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Academy of Finland funding applications – our tips

The Academy of Finland is the country’s largest research funding body. In 2015, it will invest €349 million in research projects, and around 5,000 researchers are currently working on projects funded by its grants. The Academy calls for funding applications twice a year: the main call is made in September, and a secondary call (for specific fields) is also made in April.

For reasons ranging from the impact of the new higher education funding model – with its heavier focus on external funding – to the seemingly endless economic downturn, competition for research funding is getting tougher. Therefore, it has never been more important to ensure that your grant application stands out from the crowd. Below are eight tips to help you produce the best possible grant application.

1. Read the instructions carefully, and follow them!

This might be stating the obvious, but it really is worth keeping in mind. Just as a student might write a brilliant essay but fail to answer the question, an exciting and original research project can fall at the first hurdle if the funding application is not completed as instructed. The Academy of Finland website offers a very clear step-by-step guide to applying. Familiarise yourself with the guidelines and check them again once your application is ready to ensure that everything is in order and that you have all the required appendices. It might even be wise to write yourself a checklist.

2. Ensure the different sections of your application work together as a whole.

The grant application is composed of numerous sections, each of which is somewhat self-contained. Bear in mind, however, that although you might write each of these sections separately, they will be read together. For this reason, aim to make your application as coherent as possible. Avoid repetition wherever you can and ensure that any unfamiliar terminology or acronyms are explained as early as possible in the first parts of the application. This is especially important when an application has numerous authors. It might be a good idea to choose one of the authors to be the chief editor; he or she can then keep track of any additions, deletions and changes to the application. Finally, be sure to read the application thoroughly at the end of the drafting process to ensure that it has a unified voice.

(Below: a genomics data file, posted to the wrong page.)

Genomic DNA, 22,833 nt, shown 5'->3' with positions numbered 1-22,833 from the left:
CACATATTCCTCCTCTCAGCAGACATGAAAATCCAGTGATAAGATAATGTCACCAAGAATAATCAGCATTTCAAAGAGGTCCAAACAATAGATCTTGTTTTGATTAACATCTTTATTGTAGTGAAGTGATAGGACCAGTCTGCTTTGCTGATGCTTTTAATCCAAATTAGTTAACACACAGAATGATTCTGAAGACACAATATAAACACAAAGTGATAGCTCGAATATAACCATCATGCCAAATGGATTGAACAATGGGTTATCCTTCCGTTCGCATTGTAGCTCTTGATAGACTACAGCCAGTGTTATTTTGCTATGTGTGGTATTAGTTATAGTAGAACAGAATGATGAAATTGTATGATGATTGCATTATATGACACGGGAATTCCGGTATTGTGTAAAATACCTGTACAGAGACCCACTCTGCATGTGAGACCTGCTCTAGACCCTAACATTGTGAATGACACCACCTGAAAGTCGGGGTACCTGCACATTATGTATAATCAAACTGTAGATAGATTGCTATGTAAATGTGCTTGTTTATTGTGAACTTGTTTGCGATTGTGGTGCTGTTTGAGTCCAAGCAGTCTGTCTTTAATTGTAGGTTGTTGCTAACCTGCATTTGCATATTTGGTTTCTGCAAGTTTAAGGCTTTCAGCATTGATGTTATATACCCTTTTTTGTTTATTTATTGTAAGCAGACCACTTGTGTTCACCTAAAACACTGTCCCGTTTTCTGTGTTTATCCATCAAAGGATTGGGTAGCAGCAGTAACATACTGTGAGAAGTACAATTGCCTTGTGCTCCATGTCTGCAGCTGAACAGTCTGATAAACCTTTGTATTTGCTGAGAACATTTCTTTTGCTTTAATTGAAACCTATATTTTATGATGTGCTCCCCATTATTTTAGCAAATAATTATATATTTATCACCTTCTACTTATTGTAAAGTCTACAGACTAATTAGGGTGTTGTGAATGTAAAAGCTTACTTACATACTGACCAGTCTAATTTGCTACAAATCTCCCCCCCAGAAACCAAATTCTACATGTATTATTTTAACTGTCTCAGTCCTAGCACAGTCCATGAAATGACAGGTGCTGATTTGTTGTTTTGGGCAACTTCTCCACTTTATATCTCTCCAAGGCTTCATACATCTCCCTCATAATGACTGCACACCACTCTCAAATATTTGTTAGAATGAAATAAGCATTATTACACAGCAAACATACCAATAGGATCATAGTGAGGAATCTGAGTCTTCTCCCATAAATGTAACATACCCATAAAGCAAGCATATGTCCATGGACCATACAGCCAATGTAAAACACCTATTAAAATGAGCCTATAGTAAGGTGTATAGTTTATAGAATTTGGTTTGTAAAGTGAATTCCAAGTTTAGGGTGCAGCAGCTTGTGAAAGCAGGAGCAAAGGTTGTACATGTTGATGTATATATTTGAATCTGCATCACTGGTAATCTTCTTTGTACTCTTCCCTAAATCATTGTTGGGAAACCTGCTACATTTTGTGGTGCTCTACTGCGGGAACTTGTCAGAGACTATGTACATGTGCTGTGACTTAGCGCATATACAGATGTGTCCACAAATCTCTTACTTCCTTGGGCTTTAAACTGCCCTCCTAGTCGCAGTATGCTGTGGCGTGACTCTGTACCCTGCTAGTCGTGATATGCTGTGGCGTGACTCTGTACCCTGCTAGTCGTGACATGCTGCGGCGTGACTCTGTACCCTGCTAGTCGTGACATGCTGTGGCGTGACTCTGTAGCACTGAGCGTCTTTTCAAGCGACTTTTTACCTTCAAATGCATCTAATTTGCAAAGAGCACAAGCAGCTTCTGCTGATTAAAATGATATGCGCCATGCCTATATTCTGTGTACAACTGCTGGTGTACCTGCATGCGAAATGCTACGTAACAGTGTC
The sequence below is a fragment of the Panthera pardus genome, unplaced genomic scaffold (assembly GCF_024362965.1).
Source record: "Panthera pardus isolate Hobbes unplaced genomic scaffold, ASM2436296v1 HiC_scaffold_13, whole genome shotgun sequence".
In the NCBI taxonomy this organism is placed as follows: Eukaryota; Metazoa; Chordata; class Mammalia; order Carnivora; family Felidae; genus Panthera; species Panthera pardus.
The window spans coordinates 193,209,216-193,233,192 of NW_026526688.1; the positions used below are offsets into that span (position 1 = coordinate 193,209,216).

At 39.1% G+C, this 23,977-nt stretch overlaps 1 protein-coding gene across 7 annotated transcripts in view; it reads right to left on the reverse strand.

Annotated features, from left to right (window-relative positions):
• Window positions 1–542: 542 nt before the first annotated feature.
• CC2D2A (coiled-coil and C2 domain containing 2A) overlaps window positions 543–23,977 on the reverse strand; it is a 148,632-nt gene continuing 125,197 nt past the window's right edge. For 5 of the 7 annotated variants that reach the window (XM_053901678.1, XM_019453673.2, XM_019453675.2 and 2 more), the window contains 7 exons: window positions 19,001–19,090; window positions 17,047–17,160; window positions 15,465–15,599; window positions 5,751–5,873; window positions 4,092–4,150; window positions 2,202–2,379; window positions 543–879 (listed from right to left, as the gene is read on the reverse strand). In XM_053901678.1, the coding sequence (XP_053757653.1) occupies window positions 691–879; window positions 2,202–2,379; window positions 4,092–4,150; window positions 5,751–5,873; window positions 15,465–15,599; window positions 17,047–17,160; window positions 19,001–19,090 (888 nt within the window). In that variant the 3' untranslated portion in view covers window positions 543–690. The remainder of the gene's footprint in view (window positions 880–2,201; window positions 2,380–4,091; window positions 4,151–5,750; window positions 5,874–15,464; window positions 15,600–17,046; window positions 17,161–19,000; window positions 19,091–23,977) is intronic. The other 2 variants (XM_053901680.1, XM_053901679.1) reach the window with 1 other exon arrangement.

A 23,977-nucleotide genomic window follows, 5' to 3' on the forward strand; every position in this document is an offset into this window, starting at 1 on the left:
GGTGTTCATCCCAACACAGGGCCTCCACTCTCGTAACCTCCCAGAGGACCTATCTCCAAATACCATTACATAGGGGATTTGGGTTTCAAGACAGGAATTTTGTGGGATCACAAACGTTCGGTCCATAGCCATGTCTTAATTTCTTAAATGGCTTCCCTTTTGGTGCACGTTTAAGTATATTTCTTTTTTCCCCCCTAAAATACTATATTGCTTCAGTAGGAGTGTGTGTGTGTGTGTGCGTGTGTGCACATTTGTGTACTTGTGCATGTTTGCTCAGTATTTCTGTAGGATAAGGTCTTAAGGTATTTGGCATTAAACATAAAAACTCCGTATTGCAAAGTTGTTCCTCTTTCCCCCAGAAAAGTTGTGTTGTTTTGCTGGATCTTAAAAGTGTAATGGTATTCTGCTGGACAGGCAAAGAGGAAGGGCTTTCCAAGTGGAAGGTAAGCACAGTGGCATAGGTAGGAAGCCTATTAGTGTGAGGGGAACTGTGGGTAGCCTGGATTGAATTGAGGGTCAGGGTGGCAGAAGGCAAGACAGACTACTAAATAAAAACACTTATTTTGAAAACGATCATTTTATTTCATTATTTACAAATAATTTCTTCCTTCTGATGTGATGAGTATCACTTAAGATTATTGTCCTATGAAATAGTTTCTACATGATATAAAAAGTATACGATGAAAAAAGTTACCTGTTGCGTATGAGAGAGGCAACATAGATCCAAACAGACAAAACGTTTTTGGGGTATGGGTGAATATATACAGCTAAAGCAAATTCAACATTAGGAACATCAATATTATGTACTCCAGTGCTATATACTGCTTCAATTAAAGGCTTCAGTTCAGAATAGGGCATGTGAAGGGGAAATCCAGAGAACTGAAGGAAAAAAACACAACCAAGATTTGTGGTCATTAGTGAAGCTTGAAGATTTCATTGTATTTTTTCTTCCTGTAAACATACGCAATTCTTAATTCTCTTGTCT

3. Think about your reviewers, and make their lives as easy as possible.

The Academy of Finland uses international reviewers whose first language will certainly not be Finnish and may not be English. Keep your readers in mind when writing and do not assume that they know the same as you. They may know little about Finland or Finnish culture, so if your project will involve domestic social science research, for example, be prepared to provide the relevant background information. In addition, while the reviewer may be an expert in the same field as you, it is unlikely that their specialism is precisely the same as yours. You should by all means avoid patronising your reviewers, but at the same time, don’t be afraid to offer clear explanations of anything that you think might be confusing.

4. Ask for feedback, more feedback, and even more feedback.

Your first port of call should obviously be your peers, and, if applicable, your academic superiors and mentors. Don’t be afraid of asking more than once: every draft of your application may throw up new challenges, and your repeated requests show that you value and respect your colleagues’ input. Once you think you might have something close to a final draft, let someone who isn’t familiar with your field read it. As an expert in your field, you may take certain things for granted that are not immediately clear to others. If your non‑expert reader can grasp your intentions and the implications of your research, you can be highly confident that the reviewers will be able to do so too.